The University of Chicago Medicine's metabolic and fatty liver program brings together liver disease experts from multiple specialties to ensure our patients receive comprehensive care. We see patients with different types of metabolic liver diseases, with a specific focus on nonalcoholic fatty liver disease and its risk factors, including diabetes, obesity and hyperlipidemia (high cholesterol).

We are the only place in Chicago that takes a team approach to managing fatty liver disease. Each member of our team participates in the evaluation and ongoing care of every patient. Fatty liver disease is typically linked with other obesity-related conditions. Depending on a patient’s specific needs, we work closely with UChicago Medicine's bariatric surgery team, bariatric endoscopy team and the Chicago Weight Management program to provide collaborative, all-encompassing care.

Our individualized, long-term treatment plans are driven by our innovative research. Patients will receive the most advanced treatment options and have the advantage of participating in our clinical trials.

We want to make our services as convenient as possible, especially for people who have to travel a long way or need to take time off work. Our program provides consolidated care in one location so when patients schedule appointments, they can meet with their entire care team in one visit.

After the initial visit, providers meet on a monthly basis to review patients’ treatment plans and track their progress. The goal for our treatment plans is to prevent the progression or recurrence of fat buildup in the liver.

Frequently Asked Questions

Although fatty liver disease is often connected to alcohol, nonalcoholic fatty liver disease (NAFLD) occurs when excess fat builds up in the liver due to a poor diet and an inactive lifestyle. Patients with a fast food diet — including a lot of saturated fats, cholesterol and fructose — typically have the most progressive form of the disease. Often presenting no obvious symptoms, NAFLD is difficult to detect. In fact, less than one percent of patients are properly diagnosed. It is typically a marker of a broader health concern, such as hypertension, diabetes or lipid trouble.

Over the last few decades, fatty liver disease has become a national health crisis. It's estimated that more than a quarter of people in the United States have some form of the disease, but a majority have never been diagnosed or treated.

A severe type of nonalcoholic fatty liver disease — called nonalcoholic steatohepatitis (NASH) — is associated with obesity and can cause inflammation, scarring and irreversible liver damage. NASH-related cirrhosis and liver failure have become leading causes of liver transplant and the numbers are only predicted to increase.

Genetics can play a role in developing fatty liver disease. There is one gene in particular, PNPLA3, that is linked to increased risk for the disease. This gene is frequently found in people with a Hispanic and/or Latino background.

Also, children born while a parent has fatty liver disease are more likely to develop early onset endocrine problems.

Read a Q&A with Dr. Charlton to learn more about fatty liver disease.

Services We Offer

As part of our comprehensive program, the Metabolic and Fatty Liver Program offers the following services:

We specialize in the care of individuals with metabolic liver disorders, including but not limited to nonalcoholic fatty liver disease.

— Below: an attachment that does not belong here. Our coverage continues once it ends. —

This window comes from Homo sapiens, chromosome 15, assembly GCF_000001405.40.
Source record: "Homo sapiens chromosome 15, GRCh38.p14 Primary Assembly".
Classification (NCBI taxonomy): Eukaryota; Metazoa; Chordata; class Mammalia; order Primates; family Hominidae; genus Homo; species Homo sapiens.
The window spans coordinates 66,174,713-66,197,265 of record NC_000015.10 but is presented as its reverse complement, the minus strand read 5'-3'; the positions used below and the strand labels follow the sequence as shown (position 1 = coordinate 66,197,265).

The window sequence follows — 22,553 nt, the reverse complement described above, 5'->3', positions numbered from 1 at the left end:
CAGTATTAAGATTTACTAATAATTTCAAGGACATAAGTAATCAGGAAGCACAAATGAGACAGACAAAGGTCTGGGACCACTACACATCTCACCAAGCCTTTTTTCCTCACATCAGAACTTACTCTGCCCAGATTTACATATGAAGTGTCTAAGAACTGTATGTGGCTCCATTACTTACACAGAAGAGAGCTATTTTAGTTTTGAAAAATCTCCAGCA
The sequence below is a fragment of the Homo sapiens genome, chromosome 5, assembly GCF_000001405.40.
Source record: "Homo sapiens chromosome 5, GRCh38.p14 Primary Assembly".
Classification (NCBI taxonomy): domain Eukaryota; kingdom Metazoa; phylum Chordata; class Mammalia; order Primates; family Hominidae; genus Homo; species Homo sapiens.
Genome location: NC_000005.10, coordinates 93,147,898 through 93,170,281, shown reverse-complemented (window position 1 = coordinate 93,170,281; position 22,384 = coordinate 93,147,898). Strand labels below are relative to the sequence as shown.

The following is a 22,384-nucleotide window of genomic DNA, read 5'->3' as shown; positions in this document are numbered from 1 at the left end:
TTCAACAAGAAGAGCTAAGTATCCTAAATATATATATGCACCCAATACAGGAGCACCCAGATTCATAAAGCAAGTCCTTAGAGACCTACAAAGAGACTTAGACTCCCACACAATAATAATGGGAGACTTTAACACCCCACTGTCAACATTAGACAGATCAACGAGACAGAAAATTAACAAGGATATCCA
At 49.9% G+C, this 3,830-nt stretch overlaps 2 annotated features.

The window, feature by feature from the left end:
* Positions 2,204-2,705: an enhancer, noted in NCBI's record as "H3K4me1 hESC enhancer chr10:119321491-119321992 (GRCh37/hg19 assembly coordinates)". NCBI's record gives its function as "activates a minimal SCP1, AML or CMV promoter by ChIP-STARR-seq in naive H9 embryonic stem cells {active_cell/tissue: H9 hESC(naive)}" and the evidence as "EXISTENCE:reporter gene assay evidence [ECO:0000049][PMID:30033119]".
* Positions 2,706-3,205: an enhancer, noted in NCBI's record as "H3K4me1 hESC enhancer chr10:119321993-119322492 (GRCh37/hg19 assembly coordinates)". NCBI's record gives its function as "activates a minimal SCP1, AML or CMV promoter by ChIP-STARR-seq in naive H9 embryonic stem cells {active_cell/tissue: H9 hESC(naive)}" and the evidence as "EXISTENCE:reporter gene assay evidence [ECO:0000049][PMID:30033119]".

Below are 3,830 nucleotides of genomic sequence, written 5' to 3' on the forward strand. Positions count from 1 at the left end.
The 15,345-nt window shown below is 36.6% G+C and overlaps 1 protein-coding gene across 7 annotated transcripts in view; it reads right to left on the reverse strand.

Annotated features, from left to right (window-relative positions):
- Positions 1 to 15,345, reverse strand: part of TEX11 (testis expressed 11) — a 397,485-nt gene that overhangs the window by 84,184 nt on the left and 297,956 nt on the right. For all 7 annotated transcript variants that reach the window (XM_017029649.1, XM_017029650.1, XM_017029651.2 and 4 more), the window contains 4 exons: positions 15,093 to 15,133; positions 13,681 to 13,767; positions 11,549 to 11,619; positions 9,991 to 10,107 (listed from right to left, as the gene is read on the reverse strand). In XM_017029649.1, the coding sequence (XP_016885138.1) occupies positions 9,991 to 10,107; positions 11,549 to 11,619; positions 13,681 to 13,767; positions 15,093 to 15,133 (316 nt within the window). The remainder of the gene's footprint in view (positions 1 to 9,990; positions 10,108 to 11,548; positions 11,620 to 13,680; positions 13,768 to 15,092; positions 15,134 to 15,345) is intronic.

A collaborative, individualized and multi-specialty team approach offers patients truly comprehensive care. Our team includes hepatologists, endocrinologists and nutritionists.

You can expect consultation and seamless care coordination with leading experts in weight management, minimally invasive bariatric endoscopy and bariatric surgery.

We use state-of-the-art imaging techniques, such as magnetic resonance elastography, to evaluate the liver without the need of a liver biopsy.

Research & Clinical Trials

Nonalcoholic fatty liver disease (NAFLD) is the most common liver disease in the world. It’s estimated that roughly 25 percent of people in the United States have fat deposition in the liver. Understanding how certain factors affect the progression of fatty liver disease — such as diet and gut bacteria — allows us to tailor therapies to individuals at a highest risk for disease progression. We offer the latest clinical trials of promising therapies related to fatty liver disease.

Dedicated to advancing treatment, UChicago Medicine has an internationally-recognized group of investigators with specific interests in the role gut bacteria and intestinal inflammation plays in fat build up in the liver. We also have researchers with advanced experience utilizing mouse models to study fatty liver disease.

What to Expect

Prior to your first visit, we ask you to fill out a food recall questionnaire. This will help us assess how best to tailor your evaluation and treatment before we meet you.

During the first visit, you will meet with our team of providers, including a hepatologist, endocrinologist and a nutritionist. Patients will have labs done during their visit, so you must fast before the appointment, meaning you cannot eat or drink after midnight the day before. You will also undergo a simple exam in the office called a Fibroscan. Similar to an ultrasound, this test gives us information on how healthy the liver is, how much fat there is and if there is any scarring. Please plan on three hours for the first appointment.

Please bring your insurance card, your identification (ID) and your medication list.

Parking is discounted, but the parking fee is about $10.

See parking information and a full list of parking options.

UChicago Medicine employee helping a patient check in

For Consultations, Referrals or Appointments

Contact Estela Villagomez at 773-702-5571 or email